# Is the screenshot dialog part of a python script?

Someone just asked whether it would be possible to change the default for an export script. I rightclicked the button>>Edit Source and got this instructive message:

"Active Button is not from a script, cannot edit source."

And I thought to myself... hm... yeah... bull...

So I found the script because I already knew where to look and answered the question, hopefully satisfactorily.

It so happens that I post the occasional screenshot in here and it's almost always just a region, not the whole window.

Could above message be wrong again?

Is it possible that the screenshot dialog has some python code hidden deep wthin the installation bowels where I can turn True into False, so "full Screen" doesn't bother me anymore?

If yes, where would it be? My motivation to compile from source is somewhat limited.

• I don't think it is. Similarly, the bevel and crease sliders in the properties panel also have no raw python code. They are hardcoded in C. The screenshot dialog is also probably hardcoded. But it is possible recreate it ( I have no idea how) since the bevel and crease panel was recreated. – Retrax Feb 20 '18 at 7:10
• This one? I already knew where to look and answered the question, hopefully satisfactorily Possibly the easiest way to make screenshot_full = False the default is to edit the ctrl-F3 hotkey, and uncheck it there. – batFINGER Feb 20 '18 at 8:13
• I "recreate it" by external means, placing a shortcut to a screenshot app on my toolbar. – Doyousketch2 Feb 20 '18 at 11:01
• @batFINGER why waste an amazingly cool answer on a mere comment? I had no idea all these settings were hidden in the shortcuts. – Haunt_House Feb 20 '18 at 11:13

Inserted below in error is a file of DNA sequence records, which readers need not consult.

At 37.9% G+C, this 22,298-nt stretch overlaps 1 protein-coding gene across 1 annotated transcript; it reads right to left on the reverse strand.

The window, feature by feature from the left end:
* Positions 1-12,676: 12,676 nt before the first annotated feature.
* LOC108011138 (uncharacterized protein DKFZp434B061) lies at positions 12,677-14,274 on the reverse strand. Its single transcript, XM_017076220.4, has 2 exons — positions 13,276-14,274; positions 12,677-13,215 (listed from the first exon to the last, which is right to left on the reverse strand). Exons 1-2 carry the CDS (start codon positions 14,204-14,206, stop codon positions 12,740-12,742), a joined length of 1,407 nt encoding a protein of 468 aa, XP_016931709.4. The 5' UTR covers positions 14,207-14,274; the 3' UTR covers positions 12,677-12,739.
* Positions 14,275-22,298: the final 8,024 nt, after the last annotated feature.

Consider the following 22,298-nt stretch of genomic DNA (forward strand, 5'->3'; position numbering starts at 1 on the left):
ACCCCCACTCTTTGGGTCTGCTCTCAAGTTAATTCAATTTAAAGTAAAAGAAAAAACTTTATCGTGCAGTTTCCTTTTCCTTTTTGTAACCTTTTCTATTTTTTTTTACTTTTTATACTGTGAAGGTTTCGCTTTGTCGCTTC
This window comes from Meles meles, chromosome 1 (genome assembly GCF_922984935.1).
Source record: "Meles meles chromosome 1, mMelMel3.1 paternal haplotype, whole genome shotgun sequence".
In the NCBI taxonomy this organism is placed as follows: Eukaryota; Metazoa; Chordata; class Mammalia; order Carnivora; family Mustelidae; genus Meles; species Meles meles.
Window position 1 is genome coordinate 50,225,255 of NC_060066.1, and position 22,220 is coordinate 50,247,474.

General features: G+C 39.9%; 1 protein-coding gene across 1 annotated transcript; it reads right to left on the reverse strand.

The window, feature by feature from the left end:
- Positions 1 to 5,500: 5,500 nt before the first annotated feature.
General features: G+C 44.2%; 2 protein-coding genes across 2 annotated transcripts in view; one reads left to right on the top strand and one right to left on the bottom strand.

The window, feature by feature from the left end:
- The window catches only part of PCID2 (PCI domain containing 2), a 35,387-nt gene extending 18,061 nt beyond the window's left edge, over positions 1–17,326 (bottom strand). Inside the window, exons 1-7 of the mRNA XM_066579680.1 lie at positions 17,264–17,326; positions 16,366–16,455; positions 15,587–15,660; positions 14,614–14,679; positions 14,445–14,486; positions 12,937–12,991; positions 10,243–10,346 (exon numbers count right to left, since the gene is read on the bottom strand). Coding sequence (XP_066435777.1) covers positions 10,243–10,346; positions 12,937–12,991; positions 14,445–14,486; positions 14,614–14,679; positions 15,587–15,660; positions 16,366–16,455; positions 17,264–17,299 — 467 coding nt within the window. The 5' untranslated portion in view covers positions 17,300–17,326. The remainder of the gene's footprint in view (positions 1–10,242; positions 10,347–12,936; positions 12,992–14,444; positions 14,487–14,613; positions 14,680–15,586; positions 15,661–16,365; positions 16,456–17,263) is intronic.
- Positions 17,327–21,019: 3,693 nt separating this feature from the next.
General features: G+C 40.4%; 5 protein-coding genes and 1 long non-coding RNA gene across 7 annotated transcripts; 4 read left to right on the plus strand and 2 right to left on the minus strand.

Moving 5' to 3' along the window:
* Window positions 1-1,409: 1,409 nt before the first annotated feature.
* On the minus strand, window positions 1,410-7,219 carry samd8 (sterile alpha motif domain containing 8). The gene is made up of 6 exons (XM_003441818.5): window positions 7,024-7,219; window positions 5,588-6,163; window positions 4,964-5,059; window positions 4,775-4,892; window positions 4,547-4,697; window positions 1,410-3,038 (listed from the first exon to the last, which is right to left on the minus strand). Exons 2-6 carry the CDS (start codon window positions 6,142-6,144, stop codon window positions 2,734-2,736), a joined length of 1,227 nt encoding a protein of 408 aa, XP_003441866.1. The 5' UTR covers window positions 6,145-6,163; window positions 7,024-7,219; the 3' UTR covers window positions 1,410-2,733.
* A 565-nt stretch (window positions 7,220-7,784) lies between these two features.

• This question (particularly the title) feels a bit like an 'asking about y instead of x' case. I suggest editing this question slightly to focus on the actual problem (how to customise the screenshot tool) instead of asking about what you think is the solution to your problem (finding out whether the dialog is part of a python script). At the minute, people will be unlikely to find the answer below via searching based on the current title (and body). – Ray Mairlot Feb 20 '18 at 14:59

Set default settings in the shortcut.

As a workaround to editing scripts, set the properties in the shortcut. As long as the operator is invoked using the shortcut, the new settings will be used.

For screenshot the default shortcut is CtrlF3

Edit settings from User Preferences > Input > Screen > Save Screenshot Uncheck "Full Screen" setting on the keymap editor.

A "helper" operator

Alternatively, can write a simple helper operator with the settings you want already set. For example having to type in the filename each time. Sample script below saves screenshot into a folder of your choosing and simply timestamps the filename. Change screen.screenshot to screen.area_screeny in keyset above and not have to bother with invoking the file select dialog. The script is based on scripting > templates > python > operator simple

import bpy

def main(context):
from os import path
from datetime import datetime
directory = "/home/batfinger/Pictures/"
filename = "Blender%s.png" % str(datetime.now())
filepath = path.join(directory, filename)
bpy.ops.screen.screenshot(filepath=filepath, full=False)

class SimpleOperator(bpy.types.Operator):
"""Tooltip"""
bl_idname = "screen.area_screeny"
bl_label = "Area Screeny"

@classmethod
def poll(cls, context):
return True

def execute(self, context):
main(context)
return {'FINISHED'}

def register():
bpy.utils.register_class(SimpleOperator)

def unregister():
bpy.utils.unregister_class(SimpleOperator)

if __name__ == "__main__":
register()

# test call
bpy.ops.screen.area_screeny()


Note: edit the directory above to suit.

• Dear Blender, having all the settings greyed out is a peculiar way of telling me that I can click them, – Haunt_House Feb 20 '18 at 11:57